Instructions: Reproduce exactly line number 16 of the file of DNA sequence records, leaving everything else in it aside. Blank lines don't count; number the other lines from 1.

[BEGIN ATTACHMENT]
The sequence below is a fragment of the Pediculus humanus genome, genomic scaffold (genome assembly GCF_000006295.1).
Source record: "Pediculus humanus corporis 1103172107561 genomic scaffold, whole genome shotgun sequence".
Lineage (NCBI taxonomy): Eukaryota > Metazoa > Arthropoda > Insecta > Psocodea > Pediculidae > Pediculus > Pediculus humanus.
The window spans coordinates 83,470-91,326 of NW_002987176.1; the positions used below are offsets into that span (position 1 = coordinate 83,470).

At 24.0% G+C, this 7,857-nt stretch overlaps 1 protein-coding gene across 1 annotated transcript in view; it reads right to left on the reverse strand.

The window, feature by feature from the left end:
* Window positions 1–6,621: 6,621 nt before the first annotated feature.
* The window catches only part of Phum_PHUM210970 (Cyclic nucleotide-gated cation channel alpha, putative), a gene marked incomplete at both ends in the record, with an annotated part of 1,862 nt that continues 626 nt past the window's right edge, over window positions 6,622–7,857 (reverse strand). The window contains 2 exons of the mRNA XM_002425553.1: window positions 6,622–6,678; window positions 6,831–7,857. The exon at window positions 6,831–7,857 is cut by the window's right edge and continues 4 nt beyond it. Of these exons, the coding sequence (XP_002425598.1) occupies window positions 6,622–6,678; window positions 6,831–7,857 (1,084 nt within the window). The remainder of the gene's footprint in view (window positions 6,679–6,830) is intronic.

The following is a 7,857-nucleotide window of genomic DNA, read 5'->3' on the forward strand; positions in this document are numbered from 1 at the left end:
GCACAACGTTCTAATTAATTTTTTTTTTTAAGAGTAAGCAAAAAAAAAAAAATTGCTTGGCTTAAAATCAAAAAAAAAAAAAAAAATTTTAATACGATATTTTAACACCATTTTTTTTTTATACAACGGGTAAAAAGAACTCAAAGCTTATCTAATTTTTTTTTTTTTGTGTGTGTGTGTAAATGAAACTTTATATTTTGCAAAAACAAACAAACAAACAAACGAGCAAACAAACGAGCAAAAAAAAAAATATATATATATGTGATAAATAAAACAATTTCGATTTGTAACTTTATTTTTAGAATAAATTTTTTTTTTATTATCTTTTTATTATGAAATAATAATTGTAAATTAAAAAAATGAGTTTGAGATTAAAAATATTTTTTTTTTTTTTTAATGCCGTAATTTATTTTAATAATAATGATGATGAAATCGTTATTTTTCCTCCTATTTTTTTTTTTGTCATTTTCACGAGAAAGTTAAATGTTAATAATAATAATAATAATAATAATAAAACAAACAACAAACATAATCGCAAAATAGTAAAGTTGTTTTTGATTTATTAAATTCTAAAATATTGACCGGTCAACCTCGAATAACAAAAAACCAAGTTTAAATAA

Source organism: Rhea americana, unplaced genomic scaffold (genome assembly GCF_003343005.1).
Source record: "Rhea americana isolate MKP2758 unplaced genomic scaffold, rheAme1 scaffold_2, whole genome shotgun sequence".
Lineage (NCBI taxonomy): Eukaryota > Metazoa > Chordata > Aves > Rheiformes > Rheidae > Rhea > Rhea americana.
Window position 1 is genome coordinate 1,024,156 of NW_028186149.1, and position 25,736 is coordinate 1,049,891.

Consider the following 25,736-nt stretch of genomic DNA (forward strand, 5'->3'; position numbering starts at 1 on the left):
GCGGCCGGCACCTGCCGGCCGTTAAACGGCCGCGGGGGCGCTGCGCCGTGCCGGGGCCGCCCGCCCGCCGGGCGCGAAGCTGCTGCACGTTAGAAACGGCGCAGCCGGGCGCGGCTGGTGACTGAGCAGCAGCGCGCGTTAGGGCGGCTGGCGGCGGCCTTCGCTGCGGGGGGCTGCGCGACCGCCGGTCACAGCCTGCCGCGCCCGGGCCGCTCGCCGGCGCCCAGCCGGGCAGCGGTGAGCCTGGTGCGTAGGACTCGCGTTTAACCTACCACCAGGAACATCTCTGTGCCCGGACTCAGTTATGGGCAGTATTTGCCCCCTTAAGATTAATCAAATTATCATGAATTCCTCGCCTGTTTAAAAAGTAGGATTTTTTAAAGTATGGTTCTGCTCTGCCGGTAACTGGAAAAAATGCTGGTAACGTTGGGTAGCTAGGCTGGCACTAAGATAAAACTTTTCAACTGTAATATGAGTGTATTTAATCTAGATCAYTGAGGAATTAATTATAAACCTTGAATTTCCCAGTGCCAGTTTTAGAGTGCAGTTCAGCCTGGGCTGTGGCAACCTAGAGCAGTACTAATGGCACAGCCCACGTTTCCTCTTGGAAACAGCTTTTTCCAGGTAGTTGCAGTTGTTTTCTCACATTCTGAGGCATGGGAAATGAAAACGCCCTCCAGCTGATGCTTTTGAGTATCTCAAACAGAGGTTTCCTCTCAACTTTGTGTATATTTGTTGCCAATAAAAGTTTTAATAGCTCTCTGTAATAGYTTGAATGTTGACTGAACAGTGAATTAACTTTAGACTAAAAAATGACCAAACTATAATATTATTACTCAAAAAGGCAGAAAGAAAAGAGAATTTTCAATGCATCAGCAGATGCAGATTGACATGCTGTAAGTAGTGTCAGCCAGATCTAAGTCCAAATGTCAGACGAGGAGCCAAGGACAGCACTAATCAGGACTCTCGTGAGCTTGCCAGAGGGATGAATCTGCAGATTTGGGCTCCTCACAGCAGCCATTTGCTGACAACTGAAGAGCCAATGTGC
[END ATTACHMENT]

GCGGCCGGCACCTGCCGGCCGTTAAACGGCCGCGGGGGCGCTGCGCCGTGCCGGGGCCGCCCGCCCGCCGGGCGCGAAGCTGCTGCACGTTAGAAACGGCGCAGCCGGGCGCGGCTGGTGACTGAGCAGCAGCGCGCGTTAGGGCGGCTGGCGGCGGCCTTCGCTGCGGGGGGCTGCGCGACCGCCGGTCACAGCCTGCCGCGCCCGGGCCGCTCGCCGGCGCCCAGCCGGGCAGCGGTGAGCCTGGTGCGTAGGACTCGCGTTTAACCTACCACCAGGAACATCTCTGTGCCCGGACTCAGTTATGGGCAGTATTTGCCCCCTTAAGATTAATCAAATTATCATGAATTCCTCGCCTGTTTAAAAAGTAGGATTTTTTAAAGTATGGTTCTGCTCTGCCGGTAACTGGAAAAAATGCTGGTAACGTTGGGTAGCTAGGCTGGCACTAAGATAAAACTTTTCAACTGTAATATGAGTGTATTTAATCTAGATCAYTGAGGAATTAATTATAAACCTTGAATTTCCCAGTGCCAGTTTTAGAGTGCAGTTCAGCCTGGGCTGTGGCAACCTAGAGCAGTACTAATGGCACAGCCCACGTTTCCTCTTGGAAACAGCTTTTTCCAGGTAGTTGCAGTTGTTTTCTCACATTCTGAGGCATGGGAAATGAAAACGCCCTCCAGCTGATGCTTTTGAGTATCTCAAACAGAGGTTTCCTCTCAACTTTGTGTATATTTGTTGCCAATAAAAGTTTTAATAGCTCTCTGTAATAGYTTGAATGTTGACTGAACAGTGAATTAACTTTAGACTAAAAAATGACCAAACTATAATATTATTACTCAAAAAGGCAGAAAGAAAAGAGAATTTTCAATGCATCAGCAGATGCAGATTGACATGCTGTAAGTAGTGTCAGCCAGATCTAAGTCCAAATGTCAGACGAGGAGCCAAGGACAGCACTAATCAGGACTCTCGTGAGCTTGCCAGAGGGATGAATCTGCAGATTTGGGCTCCTCACAGCAGCCATTTGCTGACAACTGAAGAGCCAATGTGC